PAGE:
Steve Tignor has a major boner for Rafa. And he's not afraid to tell the world.
After the final, he's asked why he thinks he handled the wind better than Murray. Nadal says that he thinks he "accepted" the conditions better than Murray, who fought them.
These two answers, about finding ways to win and accepting the conditions around him, point to what I think is, beyond his speed and spin and power, a major reason for Nadal's success. Unlike most tennis players, even the best tennis players, he doesn't play with anger or regret or frustration, the three emotions that doom most of us.
After losing the fourth set of the Wimbledon final last year, Nadal said that he sat down on the changeover and accepted that he had played horribly when he was ahead in the tiebreaker, but that otherwise he was "doing very well." If Nadal is a control freak or a perfectionist, he doesn't allow it to get the best of him. John McEnroe couldn't emotionally deal with his errors, Djokovic lets his frustration affect his play, and even Federer gets down in the mouth if things aren't going as he expects. Nadal accepts, when he walks onto a court, that he will not always be at his best. As a guy who is constantly trying to improve, he begins with the premise that he can never be perfect, and that he should not always win. Federer and Pete Sampras, by contrast, begin every match believing that no one can beat them if they go out and do what they're supposed to do.
On the one hand, Nadal's is an intelligent approach because it allows him to take pressure off himself and put his mistakes behind him—why regret what was inevitable in the first place? On the other hand, when you try to imagine actually putting this into practice in the heat of battle, you realize that it is an almost impossibly difficult psychological stance to achieve for any length of time. How does one banish these primal reactions?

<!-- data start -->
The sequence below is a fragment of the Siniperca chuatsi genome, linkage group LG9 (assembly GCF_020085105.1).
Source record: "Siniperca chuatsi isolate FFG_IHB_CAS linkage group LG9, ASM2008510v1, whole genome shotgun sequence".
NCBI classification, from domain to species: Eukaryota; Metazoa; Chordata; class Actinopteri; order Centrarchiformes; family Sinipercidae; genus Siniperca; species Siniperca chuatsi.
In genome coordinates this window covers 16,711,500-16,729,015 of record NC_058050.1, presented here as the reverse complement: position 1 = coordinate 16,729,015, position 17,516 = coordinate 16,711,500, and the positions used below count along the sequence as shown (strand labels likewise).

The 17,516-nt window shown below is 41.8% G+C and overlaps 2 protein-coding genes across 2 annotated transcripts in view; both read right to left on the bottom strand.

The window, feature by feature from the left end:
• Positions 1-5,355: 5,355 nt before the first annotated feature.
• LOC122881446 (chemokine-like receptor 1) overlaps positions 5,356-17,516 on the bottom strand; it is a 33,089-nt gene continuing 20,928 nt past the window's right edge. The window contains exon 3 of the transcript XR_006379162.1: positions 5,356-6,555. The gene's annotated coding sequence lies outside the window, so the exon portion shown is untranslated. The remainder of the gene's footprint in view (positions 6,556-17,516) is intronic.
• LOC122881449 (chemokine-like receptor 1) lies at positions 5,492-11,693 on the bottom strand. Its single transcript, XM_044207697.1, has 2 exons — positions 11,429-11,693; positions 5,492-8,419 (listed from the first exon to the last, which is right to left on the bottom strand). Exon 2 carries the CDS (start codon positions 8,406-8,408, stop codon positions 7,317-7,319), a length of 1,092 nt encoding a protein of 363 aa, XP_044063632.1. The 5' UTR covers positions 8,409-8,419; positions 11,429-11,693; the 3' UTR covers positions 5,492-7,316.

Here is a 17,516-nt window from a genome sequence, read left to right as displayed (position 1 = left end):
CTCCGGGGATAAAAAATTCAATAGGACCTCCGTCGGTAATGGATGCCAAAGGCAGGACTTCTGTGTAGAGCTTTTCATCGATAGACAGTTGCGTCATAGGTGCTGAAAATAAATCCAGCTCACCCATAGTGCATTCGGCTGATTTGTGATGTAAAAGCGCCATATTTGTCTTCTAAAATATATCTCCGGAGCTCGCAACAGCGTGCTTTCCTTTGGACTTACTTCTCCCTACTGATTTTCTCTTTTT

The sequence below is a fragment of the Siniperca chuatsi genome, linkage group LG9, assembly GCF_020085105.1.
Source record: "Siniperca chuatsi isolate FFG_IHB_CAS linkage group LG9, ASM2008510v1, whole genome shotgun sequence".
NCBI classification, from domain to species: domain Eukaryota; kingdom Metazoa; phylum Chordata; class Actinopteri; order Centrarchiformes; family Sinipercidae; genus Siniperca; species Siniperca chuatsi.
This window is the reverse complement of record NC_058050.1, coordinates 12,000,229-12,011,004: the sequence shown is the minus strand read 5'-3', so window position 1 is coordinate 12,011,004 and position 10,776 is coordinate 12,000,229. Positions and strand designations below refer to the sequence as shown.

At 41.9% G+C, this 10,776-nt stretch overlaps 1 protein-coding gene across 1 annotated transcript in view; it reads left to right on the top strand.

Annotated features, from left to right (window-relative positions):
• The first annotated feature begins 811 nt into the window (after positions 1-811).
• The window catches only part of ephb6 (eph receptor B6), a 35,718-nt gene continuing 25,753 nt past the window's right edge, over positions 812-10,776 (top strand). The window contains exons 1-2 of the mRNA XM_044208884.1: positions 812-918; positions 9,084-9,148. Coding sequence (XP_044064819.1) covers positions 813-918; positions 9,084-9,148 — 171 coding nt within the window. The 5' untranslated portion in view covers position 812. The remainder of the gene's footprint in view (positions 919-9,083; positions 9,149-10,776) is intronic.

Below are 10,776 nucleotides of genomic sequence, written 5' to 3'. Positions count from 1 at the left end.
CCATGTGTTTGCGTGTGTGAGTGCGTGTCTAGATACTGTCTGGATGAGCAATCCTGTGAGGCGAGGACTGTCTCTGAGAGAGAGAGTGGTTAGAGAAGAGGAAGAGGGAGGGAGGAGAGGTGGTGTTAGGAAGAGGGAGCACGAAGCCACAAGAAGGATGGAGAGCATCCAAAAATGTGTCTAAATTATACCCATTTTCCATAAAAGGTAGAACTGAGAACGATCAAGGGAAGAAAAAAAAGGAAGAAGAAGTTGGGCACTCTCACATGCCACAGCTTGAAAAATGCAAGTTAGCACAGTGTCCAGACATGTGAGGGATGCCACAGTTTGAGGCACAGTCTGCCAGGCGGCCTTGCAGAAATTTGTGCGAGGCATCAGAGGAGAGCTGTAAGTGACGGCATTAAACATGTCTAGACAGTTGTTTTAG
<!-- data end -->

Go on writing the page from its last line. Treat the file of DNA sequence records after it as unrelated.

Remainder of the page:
Forget the biceps and the legs and the forehands and the overheads. Nadal's most important strength is the one that's the hardest for all of us to achieve. He has the strength to be honest with himself.
You know what he's not crushing on? The WTA.
Here's my problem with his piece. First, he's basically caps on Bepa for being "all-business" and not cracking a smile. Meanwhile, everyone else makes fun of the WTA because the girls cry on court, get too emotional, and, well, act like girls. I'm sorry if Bepa doesn't have Ana's looks or JJ's off-court crazy. But she's not a Russian robot and this was a prime opportunity to talk about her backstory and how she got to where she is today. But no. Let's just flat out call her a non-personality and move on. She's going to rule the world one day, Steve. Respect.
Second, I'm honestly sick and tired of hearing the ball bashing hate. I mean, can we please define what we're talking about here? Just because a player hits the ball hard doesn't mean it's mindless and brainless, which is what I consider to be the definition of "ball bashing". In no lifetime would I call Vera a "ball basher". The other two semifinalists are still young and developing their games, and in fact, Vika has some of the best hands at the net of all the ladies on tour. And Ana worked all week to *not* be a ball basher, to mixed results. Heck, of the 5 women in the top 5, two of them, Vera and JJ, are not ball bashers. I just really get tired of hearing that there's no variety on the WTA tour but the men are just a bowl of tropical Skittles. It's just not true but I guess people see what they want to see.
Last, the tone of the piece. Look, if you don't want to write about the WTA then don't. But if you do, at least pretend that you're interested in the subject matter. Tignor just seems annoyed that he had to sit down and write something to meet a deadline.